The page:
The other high (or low)light was a month spent in the Cambodian jungle in the '80s profiling Pol Pot and the Khmer Rouge. I gaped. It was like meeting someone who'd hung out with Hitler ... or Mao.

"Pol Pot? You MET Pol Pot? A month in the jungle with POL POT?" He nodded and went on to say that his story had been killed by authorities upon his return as "too sensitive" as he'd also reported on the Killing Fields.

He descibed Pol Pot as "normal sounding, even pleasant" and grimaced a little before making mention of Hannah Arendt's "banality of evil" phrase. I urged him to find his old piece or notes and write it again but he demurred, saying they had all been lost and then apologized saying he had to leave for another reporter training session.

One way ticket to China: $576.00

Taxi fare to work: 23 yuan

Working for the Communist Man: My soul

Meeting an unassuming elderly temporary coworker who spent a month with one of the 20th century's most notorious butchers: Priceless

Pol Pot image from

Monday, February 2, 2009

Old Brown Shoe

I've recently begun a new adventure as the first foreigner hired for a new State-owned English language paper in Beijing - something of a mixed blessing.

Its Chinese language version is somewhat nationalistic, some would say jingoistic,and the parent company and publication, People's Daily, makes Fox News look like National Public Radio when it comes to, er, flag waving. Nonetheless I've been assured my new Commie Overlords are serious about giving China Daily a run for its formulaic, stale and hidebound State money and realize the way to get some foreign readership and serous journalistic respect is not to always completely bend over and beg for more, sir.

I've also never worked for a start-up paper of any ilk and four days into it I'm certainly not regretting it. We've already had a little test of how much the proverbial editorial envelope might be pushed and so far, so good. Currently I'm helping train about 60 young, mostly green reporter candidates in the mysteries and vagaries of western journalism and one of the training exercises has been having them write stories on deadline based on what they can find in the Chinese language press and online western sites.

Two recent assignments included bong-sucking Olympic gold medalist Michael Phelps and an overview of Chinese Premier Wen Jiaobao's recent visit to the UK, which ended on a somewhat undignified note with a protester at Cambridge heaving a shoe at Wen as he was giving a speech. Shades of Dubya, of course. I asked my Chinese editors if the shoe heaving had been mentioned in the Chinese media and my question was met with a throat clearing and an embarrassed half smile. Which is Chinese for "no, not really."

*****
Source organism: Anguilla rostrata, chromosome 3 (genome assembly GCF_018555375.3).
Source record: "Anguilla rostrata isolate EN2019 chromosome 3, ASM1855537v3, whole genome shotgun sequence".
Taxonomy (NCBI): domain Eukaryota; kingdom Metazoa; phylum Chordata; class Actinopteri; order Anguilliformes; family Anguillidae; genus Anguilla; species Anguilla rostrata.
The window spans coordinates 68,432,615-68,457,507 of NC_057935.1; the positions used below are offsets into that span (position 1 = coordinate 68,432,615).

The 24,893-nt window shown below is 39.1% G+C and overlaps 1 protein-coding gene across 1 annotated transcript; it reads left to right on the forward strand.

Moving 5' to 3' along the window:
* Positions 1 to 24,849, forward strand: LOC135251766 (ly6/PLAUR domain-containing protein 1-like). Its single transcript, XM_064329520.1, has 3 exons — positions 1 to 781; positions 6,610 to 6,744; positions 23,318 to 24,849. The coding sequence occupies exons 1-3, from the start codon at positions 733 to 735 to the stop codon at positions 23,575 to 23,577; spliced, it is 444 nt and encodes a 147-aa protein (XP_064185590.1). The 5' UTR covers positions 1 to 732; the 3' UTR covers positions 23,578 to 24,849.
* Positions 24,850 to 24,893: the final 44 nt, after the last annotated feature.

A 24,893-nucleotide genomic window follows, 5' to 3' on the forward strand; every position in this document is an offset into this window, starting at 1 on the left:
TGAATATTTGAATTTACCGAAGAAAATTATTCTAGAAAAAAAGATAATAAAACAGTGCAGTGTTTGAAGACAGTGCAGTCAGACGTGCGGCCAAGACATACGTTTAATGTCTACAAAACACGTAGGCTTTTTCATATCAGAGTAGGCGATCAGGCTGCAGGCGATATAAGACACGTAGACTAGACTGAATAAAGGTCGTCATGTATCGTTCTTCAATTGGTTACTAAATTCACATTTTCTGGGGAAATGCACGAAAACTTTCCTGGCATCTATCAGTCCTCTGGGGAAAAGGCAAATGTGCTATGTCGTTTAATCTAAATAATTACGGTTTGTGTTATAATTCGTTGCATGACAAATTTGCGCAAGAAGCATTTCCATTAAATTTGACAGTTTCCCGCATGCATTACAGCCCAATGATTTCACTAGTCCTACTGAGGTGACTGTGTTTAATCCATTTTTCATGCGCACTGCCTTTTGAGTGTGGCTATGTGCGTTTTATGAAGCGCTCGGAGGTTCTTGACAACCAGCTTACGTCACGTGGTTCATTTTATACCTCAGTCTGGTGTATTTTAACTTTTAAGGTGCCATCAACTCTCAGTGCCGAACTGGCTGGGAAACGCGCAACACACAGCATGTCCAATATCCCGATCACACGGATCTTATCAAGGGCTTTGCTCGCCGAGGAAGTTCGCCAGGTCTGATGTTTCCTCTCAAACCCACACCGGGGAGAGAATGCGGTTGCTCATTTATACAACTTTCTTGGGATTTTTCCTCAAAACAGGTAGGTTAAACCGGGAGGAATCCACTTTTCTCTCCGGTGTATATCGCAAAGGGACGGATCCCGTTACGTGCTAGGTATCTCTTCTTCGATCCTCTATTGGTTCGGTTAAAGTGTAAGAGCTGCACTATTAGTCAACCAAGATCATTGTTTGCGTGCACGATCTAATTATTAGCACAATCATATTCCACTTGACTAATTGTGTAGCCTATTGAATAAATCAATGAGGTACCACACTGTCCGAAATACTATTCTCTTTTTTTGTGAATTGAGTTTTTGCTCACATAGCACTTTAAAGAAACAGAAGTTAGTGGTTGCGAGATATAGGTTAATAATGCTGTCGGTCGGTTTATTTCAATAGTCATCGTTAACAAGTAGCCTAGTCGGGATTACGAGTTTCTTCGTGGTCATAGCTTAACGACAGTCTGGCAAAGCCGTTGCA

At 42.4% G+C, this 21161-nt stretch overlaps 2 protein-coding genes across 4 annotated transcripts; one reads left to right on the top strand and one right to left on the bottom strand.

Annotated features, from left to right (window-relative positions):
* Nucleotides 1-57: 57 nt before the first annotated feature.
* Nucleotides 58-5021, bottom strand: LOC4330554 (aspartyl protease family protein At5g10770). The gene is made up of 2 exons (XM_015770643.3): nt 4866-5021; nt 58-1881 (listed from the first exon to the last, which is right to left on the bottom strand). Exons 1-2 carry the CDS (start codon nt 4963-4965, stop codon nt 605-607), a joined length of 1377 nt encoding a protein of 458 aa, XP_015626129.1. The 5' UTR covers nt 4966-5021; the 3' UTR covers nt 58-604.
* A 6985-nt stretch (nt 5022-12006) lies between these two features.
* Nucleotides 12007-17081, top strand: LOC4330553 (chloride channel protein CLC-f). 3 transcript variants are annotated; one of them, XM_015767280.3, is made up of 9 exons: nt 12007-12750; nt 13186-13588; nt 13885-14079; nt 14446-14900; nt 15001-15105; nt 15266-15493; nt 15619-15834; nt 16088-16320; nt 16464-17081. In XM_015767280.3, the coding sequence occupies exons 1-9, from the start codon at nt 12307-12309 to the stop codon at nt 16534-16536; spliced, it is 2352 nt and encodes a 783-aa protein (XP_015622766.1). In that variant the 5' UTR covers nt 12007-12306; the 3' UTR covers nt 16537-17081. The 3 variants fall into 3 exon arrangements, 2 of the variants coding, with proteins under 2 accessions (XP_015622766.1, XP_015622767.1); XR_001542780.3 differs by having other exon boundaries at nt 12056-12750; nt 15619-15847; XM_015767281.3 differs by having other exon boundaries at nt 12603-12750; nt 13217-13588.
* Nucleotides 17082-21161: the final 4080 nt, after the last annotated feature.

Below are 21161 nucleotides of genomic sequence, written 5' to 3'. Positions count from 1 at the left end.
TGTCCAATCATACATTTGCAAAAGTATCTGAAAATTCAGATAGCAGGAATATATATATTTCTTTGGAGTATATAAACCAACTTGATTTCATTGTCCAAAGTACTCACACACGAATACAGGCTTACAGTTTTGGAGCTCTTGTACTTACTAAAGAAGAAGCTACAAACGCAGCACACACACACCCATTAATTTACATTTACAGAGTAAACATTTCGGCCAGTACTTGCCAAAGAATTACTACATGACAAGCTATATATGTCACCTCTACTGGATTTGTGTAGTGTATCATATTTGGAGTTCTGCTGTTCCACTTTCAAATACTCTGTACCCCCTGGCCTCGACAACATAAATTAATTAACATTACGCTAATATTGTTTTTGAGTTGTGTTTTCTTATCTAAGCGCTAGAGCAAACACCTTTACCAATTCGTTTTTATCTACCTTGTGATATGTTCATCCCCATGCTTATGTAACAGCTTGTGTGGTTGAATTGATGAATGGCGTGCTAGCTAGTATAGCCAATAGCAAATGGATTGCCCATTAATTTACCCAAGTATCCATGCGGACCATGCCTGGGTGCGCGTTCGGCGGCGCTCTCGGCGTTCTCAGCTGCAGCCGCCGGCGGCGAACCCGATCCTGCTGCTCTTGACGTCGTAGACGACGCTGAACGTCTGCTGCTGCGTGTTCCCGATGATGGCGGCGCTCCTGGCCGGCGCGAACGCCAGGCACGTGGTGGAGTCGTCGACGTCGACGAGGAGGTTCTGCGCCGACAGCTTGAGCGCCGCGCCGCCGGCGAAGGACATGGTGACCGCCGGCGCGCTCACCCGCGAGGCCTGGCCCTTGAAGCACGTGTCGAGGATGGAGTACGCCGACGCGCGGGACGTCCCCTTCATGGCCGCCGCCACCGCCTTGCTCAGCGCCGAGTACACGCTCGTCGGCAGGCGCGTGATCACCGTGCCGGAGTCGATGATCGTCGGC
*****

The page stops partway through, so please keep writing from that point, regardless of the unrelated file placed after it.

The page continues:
"George Bush gets two shoes thrown at him and it's all over the place here," I said, not believing that I was suddenly getting my latent red, white and blue pride up. "Fair play at least for these exercises, okay?"

They agreed and the next day brought two surprises. Chinese media had finally reported - albeit cautiously - the shoe throwing and my trainees had brought in mixed results with their reports. A few had led with it as western media had done and others had submitted stories that barely mentioned it at all, burying it at the end with a brief mention.

Later I discussed the whole affair with seven of them, with one young woman in particular who was still puzzled about the differences. Her report had erred on the side of near-omission but she was truly eager to know "which system is better." She said the Chinese government style was needed in order to stem any social unrest. I replied that things seemed to be leaning now towards adapting a more open approach and asked what harm had been done in reporting it. "There was no unrest. If anything Premiere Wen came out of it respectfully."

"Is it necessary to report it though?" she asked.

"It was all over your Internet also," I said. "People were angry. Chinese students at the talk in Cambridge had yelled 'Shame on you' at the protester. China would have looked silly not acknowleding that it happened. It's no secret. No State secret." She still looked slightly uncomfortable but agreed I had a point she hadn't considered.

I brought up the Dubya example again and mentioned an online game some Chinese netizens had created where players could rack up points throwing shoes at Bush. She and the others smiled. I did too remembering how I'd only scored a few points when trying it.

"No Prime Minister Wen online games, I know, and that's alright. But now the shoe is on the other foot," I said. "It's a Western saying."